‘Oklahoma!’ Where to find Ado Annie

Jacob Squire’s portrayal of Jud Fry was a highlight of this recent adaptation of the familiar musical. Photo Courtesy of UVU Department of Theatrical Arts

Dave Tinney’s creative mind has done it again. Oklahoma!, which played in the Ragan Theatre from Jan. 20-29, definitely was not what those familiar with the show had expected.

Tinney, the director of the show, took several creative liberties with the script and made Jud a Native American, Aunt Eller an African American and he turned the typical ballet sequence into a saloon-style nightmare.

The most interesting and impactful change Tinney made, with the help of Jud’s portrayer Jacob Squire, was that instead of hating Jud at the end, I pitied him. The way he was played, Jud wasn’t the horribly sinister guy he is usually portrayed as, just terribly misunderstood and misjudged. Hats off to Tinney for turning the villain archetype into a victim of ignorance.

As great as Squire’s performance was – there is no question about it – the scene stealer of the show was Kelly Coombs, who portrayed the fantastically girly, dim-witted but boy lovin’ Ado Annie. I found myself waiting for her to return to the stage, wondering what new quirks she would be bringing next.

Her skirt-twirling antics were beyond endearing. It was impossible to scorn her for her wandering ways as far as the peddling Ali Hakim and her beau from home Will Parker were concerned. She was too innocent and too down-right hilarious. Her song “I Cain’t Say No” was genius and far outweighed that of any other performance in the show.

Coombs has a very unique singing and speaking voice, but it’s obvious that there is a great power behind it. As a performer, she is top notch and is always a pleasure to see.

Right behind her was the fantastic, no-nonsense Aunt Eller, portrayed by Lita Giddins, a tiny woman with a big heart that leaps off the stage. It was wonderful to witness the love she has for everyone in the show. A great actress, I only wished she had more to sing.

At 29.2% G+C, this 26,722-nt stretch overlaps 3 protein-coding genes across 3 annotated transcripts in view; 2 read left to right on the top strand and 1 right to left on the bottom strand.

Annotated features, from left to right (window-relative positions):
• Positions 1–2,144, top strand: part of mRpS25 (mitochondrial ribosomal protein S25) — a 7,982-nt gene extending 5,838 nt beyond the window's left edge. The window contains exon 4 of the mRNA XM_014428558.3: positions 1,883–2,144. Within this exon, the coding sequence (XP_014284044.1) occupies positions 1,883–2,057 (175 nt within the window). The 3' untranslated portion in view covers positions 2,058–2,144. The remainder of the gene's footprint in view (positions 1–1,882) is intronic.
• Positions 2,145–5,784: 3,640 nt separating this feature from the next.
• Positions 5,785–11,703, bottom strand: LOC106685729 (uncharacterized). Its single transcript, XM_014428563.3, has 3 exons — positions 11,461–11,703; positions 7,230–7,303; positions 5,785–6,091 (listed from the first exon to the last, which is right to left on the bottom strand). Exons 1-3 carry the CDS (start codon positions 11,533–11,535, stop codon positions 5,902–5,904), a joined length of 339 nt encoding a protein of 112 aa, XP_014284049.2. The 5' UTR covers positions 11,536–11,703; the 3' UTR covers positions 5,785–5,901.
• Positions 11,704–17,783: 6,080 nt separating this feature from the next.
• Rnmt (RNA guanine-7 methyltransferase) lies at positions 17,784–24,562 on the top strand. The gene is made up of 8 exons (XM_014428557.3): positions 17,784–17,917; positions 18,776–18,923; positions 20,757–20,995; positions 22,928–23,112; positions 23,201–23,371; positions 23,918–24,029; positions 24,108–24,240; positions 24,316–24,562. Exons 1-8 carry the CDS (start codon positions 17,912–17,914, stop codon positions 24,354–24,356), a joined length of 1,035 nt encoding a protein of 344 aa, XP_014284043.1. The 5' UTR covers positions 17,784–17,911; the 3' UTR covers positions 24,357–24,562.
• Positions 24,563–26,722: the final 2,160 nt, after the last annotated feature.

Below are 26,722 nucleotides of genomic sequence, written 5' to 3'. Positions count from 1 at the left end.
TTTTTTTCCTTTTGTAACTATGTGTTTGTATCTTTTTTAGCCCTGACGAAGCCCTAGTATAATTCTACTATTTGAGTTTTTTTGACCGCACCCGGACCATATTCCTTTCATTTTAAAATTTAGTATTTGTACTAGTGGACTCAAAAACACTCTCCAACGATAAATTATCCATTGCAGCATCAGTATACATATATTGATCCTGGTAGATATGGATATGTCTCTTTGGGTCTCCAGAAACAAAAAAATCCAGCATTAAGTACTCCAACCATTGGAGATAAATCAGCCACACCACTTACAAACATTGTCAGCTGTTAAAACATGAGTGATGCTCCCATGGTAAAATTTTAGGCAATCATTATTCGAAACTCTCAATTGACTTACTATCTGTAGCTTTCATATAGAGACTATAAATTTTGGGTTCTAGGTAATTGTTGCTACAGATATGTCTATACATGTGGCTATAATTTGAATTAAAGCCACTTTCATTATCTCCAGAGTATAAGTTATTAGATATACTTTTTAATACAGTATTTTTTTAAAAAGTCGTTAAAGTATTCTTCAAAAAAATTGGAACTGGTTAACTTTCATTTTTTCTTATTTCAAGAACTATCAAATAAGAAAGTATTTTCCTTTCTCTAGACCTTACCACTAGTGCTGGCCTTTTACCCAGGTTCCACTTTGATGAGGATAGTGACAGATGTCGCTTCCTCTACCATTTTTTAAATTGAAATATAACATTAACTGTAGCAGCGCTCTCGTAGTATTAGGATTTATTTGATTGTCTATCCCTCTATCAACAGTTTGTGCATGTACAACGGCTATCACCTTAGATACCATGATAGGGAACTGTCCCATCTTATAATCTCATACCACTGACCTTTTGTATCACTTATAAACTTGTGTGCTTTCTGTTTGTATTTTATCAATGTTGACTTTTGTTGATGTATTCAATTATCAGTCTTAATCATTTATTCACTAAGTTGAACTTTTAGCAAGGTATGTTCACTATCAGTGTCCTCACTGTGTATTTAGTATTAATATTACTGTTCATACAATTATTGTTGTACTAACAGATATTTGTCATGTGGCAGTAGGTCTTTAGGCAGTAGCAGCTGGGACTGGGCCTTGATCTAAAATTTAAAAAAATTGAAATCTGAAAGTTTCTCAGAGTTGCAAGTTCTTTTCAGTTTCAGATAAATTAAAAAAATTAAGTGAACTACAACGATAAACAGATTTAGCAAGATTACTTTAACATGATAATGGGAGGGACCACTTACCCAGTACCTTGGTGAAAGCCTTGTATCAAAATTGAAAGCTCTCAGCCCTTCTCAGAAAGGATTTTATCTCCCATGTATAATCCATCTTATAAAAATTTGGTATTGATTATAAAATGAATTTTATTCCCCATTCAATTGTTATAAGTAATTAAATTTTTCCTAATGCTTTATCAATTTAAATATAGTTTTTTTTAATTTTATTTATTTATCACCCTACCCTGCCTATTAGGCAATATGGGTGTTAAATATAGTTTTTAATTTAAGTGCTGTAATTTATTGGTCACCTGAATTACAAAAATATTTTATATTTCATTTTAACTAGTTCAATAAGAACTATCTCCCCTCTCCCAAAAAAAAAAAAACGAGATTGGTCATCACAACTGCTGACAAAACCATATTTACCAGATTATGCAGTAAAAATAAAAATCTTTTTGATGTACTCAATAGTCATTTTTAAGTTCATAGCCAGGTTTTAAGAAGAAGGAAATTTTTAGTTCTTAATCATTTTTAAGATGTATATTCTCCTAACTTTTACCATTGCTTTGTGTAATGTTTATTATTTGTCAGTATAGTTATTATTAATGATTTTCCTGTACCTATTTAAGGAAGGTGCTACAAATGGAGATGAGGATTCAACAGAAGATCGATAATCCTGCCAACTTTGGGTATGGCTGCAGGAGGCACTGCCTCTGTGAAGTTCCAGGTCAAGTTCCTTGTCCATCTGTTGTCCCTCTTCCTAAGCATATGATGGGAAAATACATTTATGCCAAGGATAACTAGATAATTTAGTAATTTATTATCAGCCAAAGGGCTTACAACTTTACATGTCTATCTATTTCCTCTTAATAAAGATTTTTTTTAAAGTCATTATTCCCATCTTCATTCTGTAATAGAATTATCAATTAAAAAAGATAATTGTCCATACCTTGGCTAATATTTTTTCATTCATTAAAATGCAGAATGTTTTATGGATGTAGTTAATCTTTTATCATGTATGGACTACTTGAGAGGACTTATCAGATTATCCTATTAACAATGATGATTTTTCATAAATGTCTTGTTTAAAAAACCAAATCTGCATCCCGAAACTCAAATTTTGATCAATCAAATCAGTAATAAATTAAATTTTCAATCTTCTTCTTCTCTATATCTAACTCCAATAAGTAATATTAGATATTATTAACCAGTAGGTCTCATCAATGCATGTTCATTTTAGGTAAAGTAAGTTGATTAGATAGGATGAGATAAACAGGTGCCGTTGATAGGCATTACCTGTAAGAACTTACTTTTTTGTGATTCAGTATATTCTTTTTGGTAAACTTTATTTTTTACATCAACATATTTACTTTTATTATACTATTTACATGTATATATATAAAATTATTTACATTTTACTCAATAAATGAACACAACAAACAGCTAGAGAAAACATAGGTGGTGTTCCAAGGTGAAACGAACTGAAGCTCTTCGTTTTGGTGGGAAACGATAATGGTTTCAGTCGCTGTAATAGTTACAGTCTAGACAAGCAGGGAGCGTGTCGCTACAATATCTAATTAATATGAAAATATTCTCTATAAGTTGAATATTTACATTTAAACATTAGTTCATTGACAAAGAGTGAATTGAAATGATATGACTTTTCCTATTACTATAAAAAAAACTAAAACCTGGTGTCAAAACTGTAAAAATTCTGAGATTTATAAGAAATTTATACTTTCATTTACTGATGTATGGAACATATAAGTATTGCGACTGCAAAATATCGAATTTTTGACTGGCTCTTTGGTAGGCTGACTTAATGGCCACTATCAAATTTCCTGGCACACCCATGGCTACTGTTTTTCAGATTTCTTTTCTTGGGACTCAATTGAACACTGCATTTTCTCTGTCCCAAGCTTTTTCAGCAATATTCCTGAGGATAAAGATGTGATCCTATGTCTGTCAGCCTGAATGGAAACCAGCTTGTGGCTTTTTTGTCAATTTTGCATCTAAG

Aside from those three performances, I was left underwhelmed by the acting. There was a lot of awkward breathing before lines were given, and what was more is that I didn’t believe the actors at all. It was painfully clear that most of the cast wasn’t comfortable with the dialogue, as the delivery was often times delayed and unsure.

The show itself was lacking energy and boring, with the exception of Coombs, whom I can’t see ever lacking energy. Even during my second seating at the show, the chemistry wasn’t fully connected and the energy lulled at some points, despite the jumping around and hoot’n’hollering.

The standout scene was the “dream sequence.” What used to be a ballet sequence turned into a sauntering of scantily clad girls. I think Tinney’s use of the “saloon” type girls was genius. Having Laurey’s arch nemesis Gertie saunter out last, dressed to, well, seduce, was a great move. It allowed the audience to really understand and see how Laurey views Gertie, and more importantly how she feels about Curly and really illustrates how she feels about Jud.

This is where Julie Garcia, who portrayed eternal tomboy Laurey Williams, shined. As she screamed out at the end of her dream, it was terrifying and a scream that shook to the bone. That was the moment that I believed everything I saw on stage and I felt everything the characters felt, something good musical theatre should do.

The set was great, considering the very small amount of wing space that is provided in the Ragan. The stretching background of the sun over the Oklahoma plains gave the feeling that the work was taking place in the middle of nowhere, which, during the settling of Oklahoma, is realistic and appropriate.

The lighting, though, had to be my favorite of the technical aspects of the show. The changes were phenomenal, especially in the dream sequence, and for “Lonely Room.” The lighting was essential in setting the mood, especially when other aspects of the work failed to.

Overall, it was a fun musical, with a great score and was worth seeing for the changes Dave Tinney made. However, the show ran about two and a half hours long and at times felt a lot longer. Because Ado Annie, who was proof that time flies when you are being entertained, was not in every scene, I am afraid I found myself looking at my watch the whole time, wondering if the wind also took the energy from the show as it came sweeping down the plains.

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